[full article, abstract in Russian; abstract in Lithuanian and English]
In 2001, Valery N. Chekmonas (1936–2004), an excellent expert on Slavic and Baltic languages, advanced a hypothesis that Old Believers’ Russian dialects in the Baltic area form a rural dialectal community, partly due to their origin. This view was repeated in his paper that was prepared together with Nadezhda Morozova and published in 2007. The Old Believers’ dialect in Poland, investigated by scholars from Nicholas Copernicus University in Toruń (Poland) for several years, appears to be the most western point of the dialects at issue and seems to give additional arguments to Chekmonas’s view.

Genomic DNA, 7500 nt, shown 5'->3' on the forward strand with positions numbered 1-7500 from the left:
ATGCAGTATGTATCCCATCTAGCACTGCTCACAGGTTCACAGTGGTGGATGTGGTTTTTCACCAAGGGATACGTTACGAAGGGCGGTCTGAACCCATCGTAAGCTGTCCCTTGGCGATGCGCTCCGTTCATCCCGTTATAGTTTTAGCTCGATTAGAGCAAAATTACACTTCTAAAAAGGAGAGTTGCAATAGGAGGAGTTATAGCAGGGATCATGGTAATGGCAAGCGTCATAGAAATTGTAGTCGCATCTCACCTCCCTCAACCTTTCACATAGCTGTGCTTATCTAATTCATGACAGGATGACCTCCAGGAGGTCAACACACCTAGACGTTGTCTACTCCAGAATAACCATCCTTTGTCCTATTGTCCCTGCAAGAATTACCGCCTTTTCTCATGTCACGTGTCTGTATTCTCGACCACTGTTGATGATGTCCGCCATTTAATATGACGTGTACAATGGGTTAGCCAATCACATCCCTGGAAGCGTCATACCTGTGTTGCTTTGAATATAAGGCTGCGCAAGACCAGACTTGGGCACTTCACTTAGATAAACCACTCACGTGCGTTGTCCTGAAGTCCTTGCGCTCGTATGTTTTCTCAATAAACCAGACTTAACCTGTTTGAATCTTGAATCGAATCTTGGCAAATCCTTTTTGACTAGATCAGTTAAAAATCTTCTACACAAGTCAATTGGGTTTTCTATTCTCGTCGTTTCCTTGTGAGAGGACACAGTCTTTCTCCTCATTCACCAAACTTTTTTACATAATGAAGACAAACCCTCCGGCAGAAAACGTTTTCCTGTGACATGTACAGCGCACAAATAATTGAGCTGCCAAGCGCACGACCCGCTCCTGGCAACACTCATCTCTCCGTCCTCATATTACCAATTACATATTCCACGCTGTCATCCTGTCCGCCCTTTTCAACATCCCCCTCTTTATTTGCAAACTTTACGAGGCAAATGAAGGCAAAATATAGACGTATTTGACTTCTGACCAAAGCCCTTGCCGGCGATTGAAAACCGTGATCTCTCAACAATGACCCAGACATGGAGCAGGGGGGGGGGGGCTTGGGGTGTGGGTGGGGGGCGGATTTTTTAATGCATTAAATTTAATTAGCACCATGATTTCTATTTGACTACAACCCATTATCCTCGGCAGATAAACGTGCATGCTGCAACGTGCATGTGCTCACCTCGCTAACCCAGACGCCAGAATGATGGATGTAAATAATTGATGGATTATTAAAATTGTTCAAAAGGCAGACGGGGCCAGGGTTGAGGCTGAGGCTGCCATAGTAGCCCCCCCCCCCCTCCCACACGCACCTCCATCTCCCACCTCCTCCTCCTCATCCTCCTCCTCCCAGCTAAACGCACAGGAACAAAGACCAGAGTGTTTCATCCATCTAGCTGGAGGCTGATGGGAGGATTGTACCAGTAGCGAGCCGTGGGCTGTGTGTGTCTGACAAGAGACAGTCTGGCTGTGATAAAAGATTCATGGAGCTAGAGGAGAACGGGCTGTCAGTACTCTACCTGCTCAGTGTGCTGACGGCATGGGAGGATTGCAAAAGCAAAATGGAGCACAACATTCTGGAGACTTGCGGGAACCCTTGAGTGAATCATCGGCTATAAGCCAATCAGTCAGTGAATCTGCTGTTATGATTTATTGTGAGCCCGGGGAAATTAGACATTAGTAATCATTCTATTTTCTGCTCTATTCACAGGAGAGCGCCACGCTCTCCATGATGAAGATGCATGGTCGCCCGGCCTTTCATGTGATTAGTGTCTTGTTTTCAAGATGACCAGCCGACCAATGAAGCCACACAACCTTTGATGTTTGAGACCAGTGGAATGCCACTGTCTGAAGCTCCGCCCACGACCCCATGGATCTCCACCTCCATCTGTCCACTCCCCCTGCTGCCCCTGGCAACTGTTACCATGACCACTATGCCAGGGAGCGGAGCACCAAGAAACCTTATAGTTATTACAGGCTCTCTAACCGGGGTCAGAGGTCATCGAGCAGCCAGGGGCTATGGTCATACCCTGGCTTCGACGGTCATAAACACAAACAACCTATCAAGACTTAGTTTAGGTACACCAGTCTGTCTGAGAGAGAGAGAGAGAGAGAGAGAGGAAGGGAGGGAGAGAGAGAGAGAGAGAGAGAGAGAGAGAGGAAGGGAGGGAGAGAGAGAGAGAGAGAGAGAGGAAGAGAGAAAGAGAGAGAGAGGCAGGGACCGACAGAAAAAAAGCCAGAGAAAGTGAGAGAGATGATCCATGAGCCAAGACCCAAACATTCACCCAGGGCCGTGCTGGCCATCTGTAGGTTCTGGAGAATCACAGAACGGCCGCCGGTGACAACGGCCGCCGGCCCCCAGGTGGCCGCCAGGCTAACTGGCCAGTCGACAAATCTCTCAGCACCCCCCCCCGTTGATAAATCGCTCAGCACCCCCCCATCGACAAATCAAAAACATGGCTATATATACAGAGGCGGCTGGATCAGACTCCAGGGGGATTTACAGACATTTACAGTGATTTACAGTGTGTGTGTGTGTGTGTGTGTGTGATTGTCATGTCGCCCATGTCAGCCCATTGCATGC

This paper examines the lexical items that may be of Polish origin or are consonant with Polish words. A partial investigation of the collected material (about 15% of all records) allows us to affirm that many of them are present in Russian dialects in Lithuania, Latvia and Estonia. Some of them are restricted to the Baltic area, but most of them can be found in the Russian dialects close to that area (Pskov, Novgorod, Smolensk, Briansk), others in the different Siberian dialect and, what is very significant, in the Belarusian as well. Thus, the investigation supports Valery N. Chekmonas’s hypothesis. Further researches should provide new arguments.
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